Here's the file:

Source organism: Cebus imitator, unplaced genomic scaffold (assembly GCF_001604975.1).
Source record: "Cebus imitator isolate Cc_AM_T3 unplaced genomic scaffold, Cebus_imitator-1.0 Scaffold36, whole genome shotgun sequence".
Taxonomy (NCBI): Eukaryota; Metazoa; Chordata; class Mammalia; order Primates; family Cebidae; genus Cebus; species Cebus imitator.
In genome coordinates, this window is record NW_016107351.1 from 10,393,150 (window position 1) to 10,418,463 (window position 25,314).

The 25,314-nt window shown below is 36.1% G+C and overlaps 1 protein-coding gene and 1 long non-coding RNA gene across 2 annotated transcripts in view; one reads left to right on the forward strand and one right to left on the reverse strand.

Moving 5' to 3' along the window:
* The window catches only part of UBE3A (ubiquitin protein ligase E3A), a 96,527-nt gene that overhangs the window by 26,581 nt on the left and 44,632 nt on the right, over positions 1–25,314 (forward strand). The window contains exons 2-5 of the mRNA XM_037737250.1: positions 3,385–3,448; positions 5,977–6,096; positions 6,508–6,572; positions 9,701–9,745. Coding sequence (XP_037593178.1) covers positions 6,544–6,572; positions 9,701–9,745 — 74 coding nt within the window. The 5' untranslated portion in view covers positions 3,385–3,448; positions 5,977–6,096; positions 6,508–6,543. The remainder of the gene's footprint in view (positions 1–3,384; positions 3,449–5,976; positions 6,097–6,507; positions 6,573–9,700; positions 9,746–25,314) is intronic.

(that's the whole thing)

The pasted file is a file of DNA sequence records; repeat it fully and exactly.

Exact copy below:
Source organism: Cebus imitator, unplaced genomic scaffold (assembly GCF_001604975.1).
Source record: "Cebus imitator isolate Cc_AM_T3 unplaced genomic scaffold, Cebus_imitator-1.0 Scaffold36, whole genome shotgun sequence".
Taxonomy (NCBI): Eukaryota; Metazoa; Chordata; class Mammalia; order Primates; family Cebidae; genus Cebus; species Cebus imitator.
In genome coordinates, this window is record NW_016107351.1 from 10,393,150 (window position 1) to 10,418,463 (window position 25,314).

The 25,314-nt window shown below is 36.1% G+C and overlaps 1 protein-coding gene and 1 long non-coding RNA gene across 2 annotated transcripts in view; one reads left to right on the forward strand and one right to left on the reverse strand.

Moving 5' to 3' along the window:
* The window catches only part of UBE3A (ubiquitin protein ligase E3A), a 96,527-nt gene that overhangs the window by 26,581 nt on the left and 44,632 nt on the right, over positions 1–25,314 (forward strand). The window contains exons 2-5 of the mRNA XM_037737250.1: positions 3,385–3,448; positions 5,977–6,096; positions 6,508–6,572; positions 9,701–9,745. Coding sequence (XP_037593178.1) covers positions 6,544–6,572; positions 9,701–9,745 — 74 coding nt within the window. The 5' untranslated portion in view covers positions 3,385–3,448; positions 5,977–6,096; positions 6,508–6,543. The remainder of the gene's footprint in view (positions 1–3,384; positions 3,449–5,976; positions 6,097–6,507; positions 6,573–9,700; positions 9,746–25,314) is intronic.